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Fish Have a Toolbox and Several Other Findings

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Electric organs in fish have challenged evolution ever since Darwin and a new study published today peered even deeper into the problem, down to the genetic level. First let’s see what Darwin had to say (from the section entitled “Special Difficulties of the Theory of Natural Selection,” pages 150-1 of the Sixth Edition of the Origin of Species):  Read more

There is a reason why Aristotelianism persisted for almost two thousand years.
And still does! Mung
Platypus can do the electric thing too... http://newswatch.nationalgeographic.com/2014/06/26/the-shocking-truth-about-electric-animals/?utm_source=Twitter&utm_medium=Social&utm_content=link_twngm20140627electric-animals&utm_campaign=Content&sf3460524=1 ppolish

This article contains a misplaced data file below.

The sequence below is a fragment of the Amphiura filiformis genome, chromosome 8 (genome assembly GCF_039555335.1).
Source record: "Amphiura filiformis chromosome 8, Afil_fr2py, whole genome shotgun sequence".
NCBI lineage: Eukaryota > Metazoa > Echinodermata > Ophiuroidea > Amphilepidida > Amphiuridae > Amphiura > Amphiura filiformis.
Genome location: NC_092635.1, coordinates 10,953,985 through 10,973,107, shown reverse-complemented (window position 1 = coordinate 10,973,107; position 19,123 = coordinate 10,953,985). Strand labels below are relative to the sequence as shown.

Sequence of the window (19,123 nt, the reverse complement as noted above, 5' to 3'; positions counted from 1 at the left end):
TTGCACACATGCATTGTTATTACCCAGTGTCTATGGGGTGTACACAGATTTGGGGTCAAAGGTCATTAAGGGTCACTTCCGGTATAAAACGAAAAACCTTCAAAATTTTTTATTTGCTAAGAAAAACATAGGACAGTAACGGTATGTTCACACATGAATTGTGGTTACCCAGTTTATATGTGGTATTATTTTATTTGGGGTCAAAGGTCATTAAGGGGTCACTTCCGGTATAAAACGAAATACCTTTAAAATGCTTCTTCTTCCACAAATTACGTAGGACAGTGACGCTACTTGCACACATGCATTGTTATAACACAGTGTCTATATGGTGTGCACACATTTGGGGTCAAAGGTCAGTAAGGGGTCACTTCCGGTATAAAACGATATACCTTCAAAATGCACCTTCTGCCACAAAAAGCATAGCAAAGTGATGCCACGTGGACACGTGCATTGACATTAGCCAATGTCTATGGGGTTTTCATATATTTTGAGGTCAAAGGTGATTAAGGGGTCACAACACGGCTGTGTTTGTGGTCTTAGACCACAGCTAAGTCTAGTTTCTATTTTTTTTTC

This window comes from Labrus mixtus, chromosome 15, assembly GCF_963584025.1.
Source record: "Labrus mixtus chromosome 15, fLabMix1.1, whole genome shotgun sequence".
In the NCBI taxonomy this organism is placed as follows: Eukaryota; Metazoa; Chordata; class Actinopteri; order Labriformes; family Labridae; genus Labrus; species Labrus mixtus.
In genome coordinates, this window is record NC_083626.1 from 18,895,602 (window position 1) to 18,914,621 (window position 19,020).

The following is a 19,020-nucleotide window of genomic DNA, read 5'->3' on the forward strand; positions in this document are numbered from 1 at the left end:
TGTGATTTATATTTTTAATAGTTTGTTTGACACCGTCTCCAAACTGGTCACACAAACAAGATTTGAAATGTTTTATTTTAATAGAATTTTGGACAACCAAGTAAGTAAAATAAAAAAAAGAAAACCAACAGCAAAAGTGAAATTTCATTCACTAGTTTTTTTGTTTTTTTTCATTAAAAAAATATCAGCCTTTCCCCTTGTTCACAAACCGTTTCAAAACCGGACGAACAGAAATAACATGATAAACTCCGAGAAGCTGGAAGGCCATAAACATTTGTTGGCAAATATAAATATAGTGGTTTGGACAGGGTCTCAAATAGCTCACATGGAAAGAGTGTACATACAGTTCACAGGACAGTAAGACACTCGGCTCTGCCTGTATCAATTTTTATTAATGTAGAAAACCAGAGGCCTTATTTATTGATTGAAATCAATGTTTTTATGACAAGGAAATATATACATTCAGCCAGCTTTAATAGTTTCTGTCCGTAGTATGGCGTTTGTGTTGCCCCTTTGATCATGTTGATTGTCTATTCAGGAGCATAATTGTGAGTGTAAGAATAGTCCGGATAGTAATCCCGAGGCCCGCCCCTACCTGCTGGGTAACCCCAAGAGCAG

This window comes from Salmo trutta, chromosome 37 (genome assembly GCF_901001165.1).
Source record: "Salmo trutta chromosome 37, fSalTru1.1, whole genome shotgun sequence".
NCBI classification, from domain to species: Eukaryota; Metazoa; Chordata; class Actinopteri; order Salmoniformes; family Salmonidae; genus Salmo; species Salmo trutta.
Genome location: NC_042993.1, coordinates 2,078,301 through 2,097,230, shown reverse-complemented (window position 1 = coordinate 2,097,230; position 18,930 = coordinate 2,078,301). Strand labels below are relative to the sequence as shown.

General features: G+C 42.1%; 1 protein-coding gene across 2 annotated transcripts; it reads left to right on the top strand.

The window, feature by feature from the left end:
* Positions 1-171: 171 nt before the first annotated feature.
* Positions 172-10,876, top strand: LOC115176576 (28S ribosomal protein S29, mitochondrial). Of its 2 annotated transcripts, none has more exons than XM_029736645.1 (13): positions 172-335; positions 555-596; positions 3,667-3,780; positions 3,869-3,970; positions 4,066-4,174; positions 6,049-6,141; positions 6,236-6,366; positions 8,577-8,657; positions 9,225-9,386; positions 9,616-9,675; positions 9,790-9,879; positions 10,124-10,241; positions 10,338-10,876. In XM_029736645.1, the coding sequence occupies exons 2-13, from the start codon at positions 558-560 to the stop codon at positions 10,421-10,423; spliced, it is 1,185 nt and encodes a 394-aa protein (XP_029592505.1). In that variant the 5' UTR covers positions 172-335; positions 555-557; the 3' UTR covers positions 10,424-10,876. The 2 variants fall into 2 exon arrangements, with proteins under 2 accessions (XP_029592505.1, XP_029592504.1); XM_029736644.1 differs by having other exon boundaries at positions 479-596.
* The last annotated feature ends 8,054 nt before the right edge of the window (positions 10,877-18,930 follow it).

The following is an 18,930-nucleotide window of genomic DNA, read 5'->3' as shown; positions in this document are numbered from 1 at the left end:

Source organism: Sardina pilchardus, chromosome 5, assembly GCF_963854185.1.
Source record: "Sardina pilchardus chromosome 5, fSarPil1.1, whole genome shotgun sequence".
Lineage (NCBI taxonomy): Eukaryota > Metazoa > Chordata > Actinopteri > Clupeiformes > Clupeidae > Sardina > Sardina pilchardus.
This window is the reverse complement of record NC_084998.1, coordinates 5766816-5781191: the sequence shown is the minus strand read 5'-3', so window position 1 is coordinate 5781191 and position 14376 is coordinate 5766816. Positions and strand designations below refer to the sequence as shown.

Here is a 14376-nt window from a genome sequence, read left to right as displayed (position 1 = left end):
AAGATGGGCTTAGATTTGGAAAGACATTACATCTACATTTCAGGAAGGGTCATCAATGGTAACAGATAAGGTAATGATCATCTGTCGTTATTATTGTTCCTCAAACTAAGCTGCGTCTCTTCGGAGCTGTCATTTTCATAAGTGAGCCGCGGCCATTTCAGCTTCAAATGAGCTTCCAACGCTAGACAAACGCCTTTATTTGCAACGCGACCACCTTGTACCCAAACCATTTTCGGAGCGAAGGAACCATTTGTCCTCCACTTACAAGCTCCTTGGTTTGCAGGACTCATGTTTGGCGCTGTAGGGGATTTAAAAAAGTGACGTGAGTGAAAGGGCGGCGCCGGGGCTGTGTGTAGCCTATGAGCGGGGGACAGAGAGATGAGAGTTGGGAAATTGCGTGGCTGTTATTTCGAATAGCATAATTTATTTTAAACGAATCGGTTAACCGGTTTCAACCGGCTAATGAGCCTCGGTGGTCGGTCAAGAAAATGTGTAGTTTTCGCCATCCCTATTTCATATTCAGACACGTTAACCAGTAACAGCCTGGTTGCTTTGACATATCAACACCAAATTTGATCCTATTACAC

You might enjoy Professor Joe Meisel's colorful presentation: http://www.physics.wisc.edu/undergrads/courses/208-f07/HonorsLectures/Biological%20Electric%20Fields%20-%20Meisel.pdf While unconfirmed, some people believe the giant otter shrew, Potamogale velox, might also be electrogenic---maybe they were able to steal some tools from the genetic toolbox, whatever that might be. -Q Querius
In any of these articles do the researchers suggest connections between the ability of sharks to detect electrical fields with their snouts? Or any connection to the Lateral Lines in fish? The ability to detect electricity seems to be widespread in fish (and sharks and rays). But the ability to generate a significant amount of it seems to be rare. I'm also guessing that NONE of the aquatic mammals have picked up the ability to either sense or broadcast electricity. I guess mammals don't have the right toolbox. mahuna

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